Chmba & the Tiwale team. Image Credit: Chmba

Chmba admits that although she and her team lacked enough experience in founding and managing an NGO—the oldest member was 19 and the youngest was 12—they were fuelled by a desire to make a difference in the lives of those in their community. After battling teething issues such as operating without the approval of the community chief and without being registered by the government, Tiwale grew steadily, seeing an estimated figure of ten people transform into 150. “I think the gift of youth is ignorance,” Chmba says, “and with that ignorance, you end up starting something not knowing how big it will become because sometimes when you know how big it could be, or what could actually happen, then you’re intimidated from actually doing that thing and so it was a blessing in disguise.”

“It was really being young that allowed the project to start immediately. That rage [and] the anger that we were all feeling,” Chmba adds. “And with time, we’ve done all of those other steps to be formalized. But what’s been the gift is that we’ve kept it a youth-led project and being youth-led, we’ve continued to innovate quickly with what’s happening.” Earlier this year, Cyclone Freddy hit Malawi, resulting in deaths and the displacement of many lives. Before that, there was an outbreak of cholera that negatively affected the country. There was also the matter of the Covid-19 pandemic. Through it all, Tiwale has remained focused on its goals to provide a better life for the members of its community. 

As a music producer and DJ, Chmba’s wealth of experience living in different countries has massively influenced the kind of music she makes. She cites DJ MoMa’s Afrobeats parties in New York, Afrobeats-themed music festivals around the globe and Rema’s recent tour of India as signs of music’s power to transcend boundaries and languages. That has inspired Chmba to be unapologetic with her Malawi-grounded sound sparkling with Chichewa lyrics. “When the beat is right, even if someone doesn’t know the language, they would vibe,” she says.

Chmba’s music has taken her around the world and placed her on prestigious stages alongside Nile Rodgers and Angélique Kidjo. Her music has also, to her surprise, fetched her new audiences in Mexico and Colombia, as she reveals that in terms of sound patterns (e.g. drums) both countries share similarities with Africa. She further adds that one of her favourite bands is the Colombian group Bomba Estéreo. Chmba also acknowledges the growing profile of African DJs on the continent and across the world. “DJs have always carried culture, from radio DJs playing what’s popular, what’s popping [and] curating the kind of sound that folks should listen to,” she says. “And so I think that DJs are essential to the music ecosystem, and I wish there was more appreciation, but we’re starting to see it. We should give more DJs their flowers.”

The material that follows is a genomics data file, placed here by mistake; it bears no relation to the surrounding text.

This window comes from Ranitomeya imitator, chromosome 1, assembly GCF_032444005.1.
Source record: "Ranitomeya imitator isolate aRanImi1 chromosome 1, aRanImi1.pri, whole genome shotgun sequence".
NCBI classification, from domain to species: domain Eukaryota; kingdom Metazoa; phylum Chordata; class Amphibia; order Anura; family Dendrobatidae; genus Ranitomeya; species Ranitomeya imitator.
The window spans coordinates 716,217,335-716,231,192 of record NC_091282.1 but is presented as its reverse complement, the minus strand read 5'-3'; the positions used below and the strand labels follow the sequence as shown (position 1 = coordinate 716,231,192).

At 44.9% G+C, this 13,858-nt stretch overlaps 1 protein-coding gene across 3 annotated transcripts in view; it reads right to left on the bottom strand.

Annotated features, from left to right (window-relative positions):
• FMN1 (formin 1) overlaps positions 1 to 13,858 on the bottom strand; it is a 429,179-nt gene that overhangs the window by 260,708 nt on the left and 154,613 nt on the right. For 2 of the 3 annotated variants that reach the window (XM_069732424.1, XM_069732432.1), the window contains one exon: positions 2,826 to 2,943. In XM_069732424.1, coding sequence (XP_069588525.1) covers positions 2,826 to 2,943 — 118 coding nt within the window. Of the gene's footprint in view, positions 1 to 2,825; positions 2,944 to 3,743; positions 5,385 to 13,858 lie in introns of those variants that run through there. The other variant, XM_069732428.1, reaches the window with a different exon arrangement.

While Afropop is the current African darling in music circuits, Chmba presses on the importance of African artists boldly breaking the mould, especially those in the electronic music space. She cites Chimamanda Ngozi Adichie’s The Danger of a Single Story as a guideline for African artists to tell a complete narrative about the music from Africa. “Afro-tech[no] and Afro-house were born in South Africa and so it’s also who we are,” she says. “There’s always that danger where people think [electronic music] is a Western thing, but it’s actually always been there, the way people drum at home, that’s the fast BPM. That’s Afro-house and Afro-tech[no] kind of drumming. I think maybe it hasn’t been produced as much but I think there’s a lot of opportunity for us to go beyond that single story of African sound.”

Chmba teaching Tiwale students. Image Credit: Chmba.

Juggling Tiwale and her music career hasn’t been easy for Chmba but it has also offered her insight into herself. As a teacher of music production, she derives great joy in seeing her students explore their passion and find financial independence. “I do see a lot of opportunities for African countries in terms of sound,” she reveals. “Artists are getting hired to play at different festivals. People like Tems are winning different awards and there’s a lot of money that can really come with being an artist. And so I want everyone to have access to that as much as possible. It shouldn’t be a privilege thing and so I really care about that quality of access of skills.”

When she’s not at work with her Tiwale team, Chmba is in the studio making music that excites her. She has tours planned to promote her music in Malawi, the US (East Coast), Amsterdam, Berlin, Geneva, Paris, Rome and London. “Folks should look out for me,” she says. “I’m just going to keep creating and pushing to give my fans and [all] who listen to my music the best that I can do.”

Stream ‘Okongola Caucus’ below and read more on Chmba here.

Featured image credits/NATIVE